The Nguyen Dynasty



The First Mongol War

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The situation on the northern border became volatile as Southern Song power faded under the blows of Mongol invaders. Conditions on the Song border deteriorated to the point that tribute goods could not be sent to the Song court because of bandits. Then, in late 1240, officials on the border in Lang Son  Province reported that “northern people” had raided and plundered the prov- ince. A year later, Tran Canh sent soldiers by land to attack Song border  jurisdictions. He himself led a naval force in small boats to attack up the rivers in the same Song coastal jurisdictions that Ly Thuong Kiet had attacked in 1075, at modern Qinzhou and Hepu. The aim of these attacks was to clear away bandit lairs on the Song side of the border and to advise Song border officials that incapacity to control disorderly conduct from their side would not be matched by Tran passivity. In 1242, after further campaigning along the border by a Tran general, secure communications were restored between the Tran and Song courts.

In the 1250s, Kubilai, a grandson of Genghis Khan, was campaigning against Southern Song. He took Chengdu in Sichuan Province in 1252. In 1256, his general Uriyangqadai moved further south to overrun the Nan Zhao kingdom in Yunnan. In summer and autumn of 1257, Uriyangqadai advanced downriver through the mountains toward Thang Long. He had sent envoys to the Tran but waited in vain for them to return. He led a force of around 25,000 men, 5,000 Mongols, and 20,000 local levies from Yunnan. His aim was to contribute to Mongol attacks on Southern Song from the north and west by passing through Tran territories to attack from the south. It was an unprecedented crisis for the Tran, who threw the Mongol envoys into a prison and had no intention of allowing Uriyangqadai to pass.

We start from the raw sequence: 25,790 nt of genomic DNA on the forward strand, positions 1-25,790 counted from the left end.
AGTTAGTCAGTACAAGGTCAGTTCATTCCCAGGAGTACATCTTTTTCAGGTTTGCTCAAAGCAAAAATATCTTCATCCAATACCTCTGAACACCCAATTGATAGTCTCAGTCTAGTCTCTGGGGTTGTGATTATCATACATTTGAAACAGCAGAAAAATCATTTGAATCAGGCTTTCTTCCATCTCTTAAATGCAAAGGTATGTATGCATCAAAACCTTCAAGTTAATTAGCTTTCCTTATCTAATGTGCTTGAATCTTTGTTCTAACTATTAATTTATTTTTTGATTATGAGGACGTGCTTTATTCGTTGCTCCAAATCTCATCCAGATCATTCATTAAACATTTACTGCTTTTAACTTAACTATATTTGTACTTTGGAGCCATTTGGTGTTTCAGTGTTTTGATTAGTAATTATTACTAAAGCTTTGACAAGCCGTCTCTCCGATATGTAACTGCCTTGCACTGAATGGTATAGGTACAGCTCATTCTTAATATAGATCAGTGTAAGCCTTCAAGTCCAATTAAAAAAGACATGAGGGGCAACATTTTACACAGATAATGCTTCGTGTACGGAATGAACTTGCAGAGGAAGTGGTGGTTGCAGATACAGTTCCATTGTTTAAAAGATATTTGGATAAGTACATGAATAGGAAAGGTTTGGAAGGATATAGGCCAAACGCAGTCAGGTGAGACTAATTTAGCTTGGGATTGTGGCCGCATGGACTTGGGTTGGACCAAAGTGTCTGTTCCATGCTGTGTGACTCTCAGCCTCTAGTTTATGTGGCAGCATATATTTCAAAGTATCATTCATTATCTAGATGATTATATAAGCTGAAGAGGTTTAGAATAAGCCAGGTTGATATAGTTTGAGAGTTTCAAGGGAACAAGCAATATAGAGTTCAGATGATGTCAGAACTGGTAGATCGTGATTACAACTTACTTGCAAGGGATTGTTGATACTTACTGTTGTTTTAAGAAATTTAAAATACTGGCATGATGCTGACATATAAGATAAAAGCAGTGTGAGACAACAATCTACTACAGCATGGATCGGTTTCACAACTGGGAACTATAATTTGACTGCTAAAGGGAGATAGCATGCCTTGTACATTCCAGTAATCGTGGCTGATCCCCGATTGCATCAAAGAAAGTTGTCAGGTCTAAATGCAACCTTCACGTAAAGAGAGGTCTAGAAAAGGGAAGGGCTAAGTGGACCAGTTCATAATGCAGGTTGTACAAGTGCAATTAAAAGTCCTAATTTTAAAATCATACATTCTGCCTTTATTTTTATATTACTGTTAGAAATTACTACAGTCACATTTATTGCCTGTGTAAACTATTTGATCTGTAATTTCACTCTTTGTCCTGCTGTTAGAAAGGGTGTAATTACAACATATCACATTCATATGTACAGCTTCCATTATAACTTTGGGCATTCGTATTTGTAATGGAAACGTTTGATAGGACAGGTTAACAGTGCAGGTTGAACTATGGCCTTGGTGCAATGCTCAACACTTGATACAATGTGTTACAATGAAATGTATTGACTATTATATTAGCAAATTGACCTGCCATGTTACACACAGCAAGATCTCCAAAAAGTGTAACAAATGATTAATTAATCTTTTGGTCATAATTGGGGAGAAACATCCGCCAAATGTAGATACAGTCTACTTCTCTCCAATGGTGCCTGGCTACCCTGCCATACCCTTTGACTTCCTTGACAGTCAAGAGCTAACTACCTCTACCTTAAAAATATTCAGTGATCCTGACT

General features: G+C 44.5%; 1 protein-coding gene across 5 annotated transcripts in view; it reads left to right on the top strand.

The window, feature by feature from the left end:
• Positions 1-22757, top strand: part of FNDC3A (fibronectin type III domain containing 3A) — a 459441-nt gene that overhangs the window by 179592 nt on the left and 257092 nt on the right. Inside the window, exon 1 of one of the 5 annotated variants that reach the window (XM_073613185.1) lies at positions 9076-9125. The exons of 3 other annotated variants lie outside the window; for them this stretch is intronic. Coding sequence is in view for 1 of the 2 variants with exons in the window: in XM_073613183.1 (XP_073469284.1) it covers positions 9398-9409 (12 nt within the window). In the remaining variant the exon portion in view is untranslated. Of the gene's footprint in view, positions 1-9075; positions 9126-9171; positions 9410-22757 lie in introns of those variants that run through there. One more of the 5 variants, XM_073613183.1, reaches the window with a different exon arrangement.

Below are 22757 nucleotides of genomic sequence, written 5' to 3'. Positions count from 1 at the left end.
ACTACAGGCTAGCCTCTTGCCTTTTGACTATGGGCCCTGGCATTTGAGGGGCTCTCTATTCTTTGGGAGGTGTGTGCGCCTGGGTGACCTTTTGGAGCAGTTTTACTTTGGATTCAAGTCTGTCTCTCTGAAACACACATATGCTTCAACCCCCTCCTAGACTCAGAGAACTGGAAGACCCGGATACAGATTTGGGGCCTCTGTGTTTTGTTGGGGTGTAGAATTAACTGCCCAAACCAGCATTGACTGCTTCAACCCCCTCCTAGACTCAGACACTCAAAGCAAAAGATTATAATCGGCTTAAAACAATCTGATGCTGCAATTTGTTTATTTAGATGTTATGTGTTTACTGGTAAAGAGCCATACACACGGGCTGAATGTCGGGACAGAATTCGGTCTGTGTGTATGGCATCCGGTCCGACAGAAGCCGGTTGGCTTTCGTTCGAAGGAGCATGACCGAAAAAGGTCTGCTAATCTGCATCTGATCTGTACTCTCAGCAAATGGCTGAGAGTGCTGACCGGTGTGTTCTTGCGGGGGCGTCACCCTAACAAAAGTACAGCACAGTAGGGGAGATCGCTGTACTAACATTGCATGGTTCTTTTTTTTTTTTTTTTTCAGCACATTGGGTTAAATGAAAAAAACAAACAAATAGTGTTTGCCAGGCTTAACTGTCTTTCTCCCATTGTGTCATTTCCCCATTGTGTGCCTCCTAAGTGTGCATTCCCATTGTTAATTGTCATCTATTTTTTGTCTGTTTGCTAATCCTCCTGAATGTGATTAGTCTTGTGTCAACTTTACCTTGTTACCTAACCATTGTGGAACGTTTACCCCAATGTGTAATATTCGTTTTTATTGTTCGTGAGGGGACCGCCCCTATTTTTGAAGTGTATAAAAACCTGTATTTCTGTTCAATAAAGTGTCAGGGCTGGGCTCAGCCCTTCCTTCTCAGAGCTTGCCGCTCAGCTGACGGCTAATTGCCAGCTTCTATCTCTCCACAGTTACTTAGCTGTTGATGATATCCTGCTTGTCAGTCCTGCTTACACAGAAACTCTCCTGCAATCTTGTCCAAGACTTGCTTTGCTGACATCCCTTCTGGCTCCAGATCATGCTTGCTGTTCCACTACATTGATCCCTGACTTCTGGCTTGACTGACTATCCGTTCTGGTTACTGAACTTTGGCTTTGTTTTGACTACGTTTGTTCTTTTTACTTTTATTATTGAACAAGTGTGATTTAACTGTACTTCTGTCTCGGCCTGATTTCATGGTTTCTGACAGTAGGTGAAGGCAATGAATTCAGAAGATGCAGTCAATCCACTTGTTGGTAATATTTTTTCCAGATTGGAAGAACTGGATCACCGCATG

The Tran manufactured weapons and trained soldiers as the Mongols moved steadily through the mountainous terrain between the Yunnan plateau and the Red River plain in two columns, one along the left bank of the Red River and one along the right bank of the Chay River. Then, in the last month of the year, when the dry season had started and it was feasible for cavalry to enter the lowlands, Uriyangqadai emerged from the mountains northwest of Thang Long. His two columns converged at modern Viet Tri, where the Red and Chay Rivers meet, and proceeded eastward, north of the Red River.